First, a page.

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The Big Picture

Russ Myerson has always seized opportunity. In high school, he discovered that the federal government had invested a half-million dollars in a program that allowed students to take college-prep classes in the morning and TV-production courses in the afternoon. "I would volunteer for telethons. I would volunteer to run cameras and audio for weeklong auctions," recalls Myerson, now executive vice president and general manager of The WB 100+. "If you could give me experience, I was there."

He transplanted that fierce work ethic to his first job, cameraman at KPLC Lake Charles, La., a small station near the Louisiana-Texas border.

"If you volunteered for something at the station, they would immediately take you up on it," he says. "It was like the best-paid internship in every department you could find. I was the only person on staff that didn't have an Acadian accent," he says, smiling, "so I immediately became an announcer. I was a consumer reporter for the morning show. I did cooking segments and helped produce."

Before long, Myerson had parlayed his fervor into a new job: program director. Four years later, in 1980, he was wooed away by WJKS Jacksonville, Fla.

That hands-on station experience, along with several years in the cable business, uniquely prepared Myerson to execute Jamie Kellner's concept for The WB 100+, says Dick Block, an independent TV consultant who has known Myerson since his Jacksonville days.

"There's nobody else in the world who could have done what Russ did," Block says. "He had a very difficult assignment. When I first heard about it, I thought it was another one of Jamie's crazy ideas, but Russ made it work."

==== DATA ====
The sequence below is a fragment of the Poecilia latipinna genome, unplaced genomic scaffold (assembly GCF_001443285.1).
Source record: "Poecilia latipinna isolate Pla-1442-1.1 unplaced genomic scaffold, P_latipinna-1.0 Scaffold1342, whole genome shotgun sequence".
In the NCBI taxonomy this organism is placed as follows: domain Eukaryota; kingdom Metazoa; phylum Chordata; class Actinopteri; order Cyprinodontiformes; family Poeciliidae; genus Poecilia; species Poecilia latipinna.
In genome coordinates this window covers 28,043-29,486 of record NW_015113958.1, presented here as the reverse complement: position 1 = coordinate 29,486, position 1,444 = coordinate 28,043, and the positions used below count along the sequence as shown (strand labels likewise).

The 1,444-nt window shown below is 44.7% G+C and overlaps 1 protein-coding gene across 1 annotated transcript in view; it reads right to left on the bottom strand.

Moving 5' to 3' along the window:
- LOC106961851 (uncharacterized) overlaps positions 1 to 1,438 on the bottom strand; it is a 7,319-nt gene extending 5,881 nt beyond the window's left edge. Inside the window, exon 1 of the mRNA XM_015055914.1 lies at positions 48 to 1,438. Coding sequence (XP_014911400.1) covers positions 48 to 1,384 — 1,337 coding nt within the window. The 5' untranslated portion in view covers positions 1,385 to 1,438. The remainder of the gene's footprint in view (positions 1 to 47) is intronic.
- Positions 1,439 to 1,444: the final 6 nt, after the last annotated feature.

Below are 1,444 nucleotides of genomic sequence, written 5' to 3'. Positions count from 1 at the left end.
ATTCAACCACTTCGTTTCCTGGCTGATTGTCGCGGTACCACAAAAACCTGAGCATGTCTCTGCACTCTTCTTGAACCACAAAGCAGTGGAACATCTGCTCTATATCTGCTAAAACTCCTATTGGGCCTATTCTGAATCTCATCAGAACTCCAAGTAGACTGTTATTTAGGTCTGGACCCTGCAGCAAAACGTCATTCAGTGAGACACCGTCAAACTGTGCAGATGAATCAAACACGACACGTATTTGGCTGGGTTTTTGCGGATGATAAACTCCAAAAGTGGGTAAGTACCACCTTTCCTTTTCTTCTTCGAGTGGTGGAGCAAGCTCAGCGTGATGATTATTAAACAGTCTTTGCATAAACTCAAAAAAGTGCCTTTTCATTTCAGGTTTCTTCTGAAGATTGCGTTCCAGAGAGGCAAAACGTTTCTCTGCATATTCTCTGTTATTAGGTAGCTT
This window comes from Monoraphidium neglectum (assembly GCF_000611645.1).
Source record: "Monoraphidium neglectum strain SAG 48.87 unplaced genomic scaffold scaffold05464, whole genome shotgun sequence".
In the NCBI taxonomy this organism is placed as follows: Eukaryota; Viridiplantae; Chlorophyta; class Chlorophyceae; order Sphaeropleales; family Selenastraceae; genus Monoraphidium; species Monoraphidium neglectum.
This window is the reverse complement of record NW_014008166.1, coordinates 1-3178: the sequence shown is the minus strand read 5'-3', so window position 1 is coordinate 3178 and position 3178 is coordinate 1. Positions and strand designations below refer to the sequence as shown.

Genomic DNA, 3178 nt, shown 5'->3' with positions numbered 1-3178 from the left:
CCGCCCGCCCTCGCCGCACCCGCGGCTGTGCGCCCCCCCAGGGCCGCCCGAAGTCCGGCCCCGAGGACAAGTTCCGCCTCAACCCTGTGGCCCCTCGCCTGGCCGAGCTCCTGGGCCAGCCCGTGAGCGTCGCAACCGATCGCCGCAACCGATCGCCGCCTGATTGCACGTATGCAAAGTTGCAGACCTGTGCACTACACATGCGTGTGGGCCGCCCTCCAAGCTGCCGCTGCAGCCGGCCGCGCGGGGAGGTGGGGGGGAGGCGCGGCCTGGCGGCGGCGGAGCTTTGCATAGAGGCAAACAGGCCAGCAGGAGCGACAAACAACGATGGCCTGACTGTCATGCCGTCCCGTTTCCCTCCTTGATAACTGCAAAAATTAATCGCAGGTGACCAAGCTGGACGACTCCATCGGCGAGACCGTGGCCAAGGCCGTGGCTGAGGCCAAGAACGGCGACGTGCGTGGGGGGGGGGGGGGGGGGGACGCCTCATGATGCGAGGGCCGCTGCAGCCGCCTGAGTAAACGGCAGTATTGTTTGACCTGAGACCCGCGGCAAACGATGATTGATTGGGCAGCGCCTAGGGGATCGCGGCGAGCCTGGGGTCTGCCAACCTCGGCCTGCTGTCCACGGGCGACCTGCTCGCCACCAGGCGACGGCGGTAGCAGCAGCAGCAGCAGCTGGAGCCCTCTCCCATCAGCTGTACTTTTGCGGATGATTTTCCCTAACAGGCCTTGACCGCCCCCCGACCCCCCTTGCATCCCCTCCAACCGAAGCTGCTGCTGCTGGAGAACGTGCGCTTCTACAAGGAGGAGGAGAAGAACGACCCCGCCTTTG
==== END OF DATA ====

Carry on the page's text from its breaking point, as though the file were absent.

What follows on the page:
What Herculean task did Myerson perform?

He created a network of computer servers that operate as TV stations. That technology allows The WB to distribute its shows on cable systems via satellite in 100-plus broadcast markets—without having physical TV operations in place. In one fell swoop, The WB adds 9.5 million households to its distribution without waiting for stations to become affiliates. Although the "stations" are located at a central site in Los Angeles, they operate like local ones, running local ad spots and promotions.

"In tackling what is a pretty mammoth project—putting The WB in 112 markets with a local station—he views it as a general manager, not as someone who is operating out of Hollywood," says Garth Ancier, co-chairman of The WB. "He looks at it like he's an operator in each individual market."

Besides helping The WB gain distribution, The WB 100+ is a favorite of syndicators, which can clear their shows in half the U.S. with just a phone call. "It's been a real service to them," Myerson says. "We've fostered relationships with the syndication community and provided an environment in which their shows would flourish."

This past year, The WB 100+ became the home of Warner Bros.'The Ellen DeGeneres Show, a valuable asset for the group.

Even though Myerson has spent most of his career in TV, from 1994 to '97, he launched Game Show Network (now called GSN) for Sony Pictures Entertainment. That task also required entrepreneurial expertise, as well as technological know-how. "Right when TV became digital, we created the world's first serial digital cable network," he says. "It was quite a learning curve. But becoming facile in digital TV was a joy."

Says Vincent Grasso, COO of Primedia Software, "He understands every facet of TV production, advertising, and management. He's a forward thinker. Russ is one of the best combinations of renaissance men in television."

Contributing editor Paige Albiniak has been covering the business of television for nearly 25 years. She is a longtime contributor to Next TV, Broadcasting + Cable and Multichannel News. She concurrently serves as editorial director for entertainment marketing association Promax. She has written for such publications as TVNewsCheck, The New York Post, Variety, CBS Watch and more. Albiniak was B+C’s Los Angeles bureau chief from September 2002 to 2004, and an associate editor covering Congress and lobbying for the magazine in Washington, D.C., from January 1997-September 2002.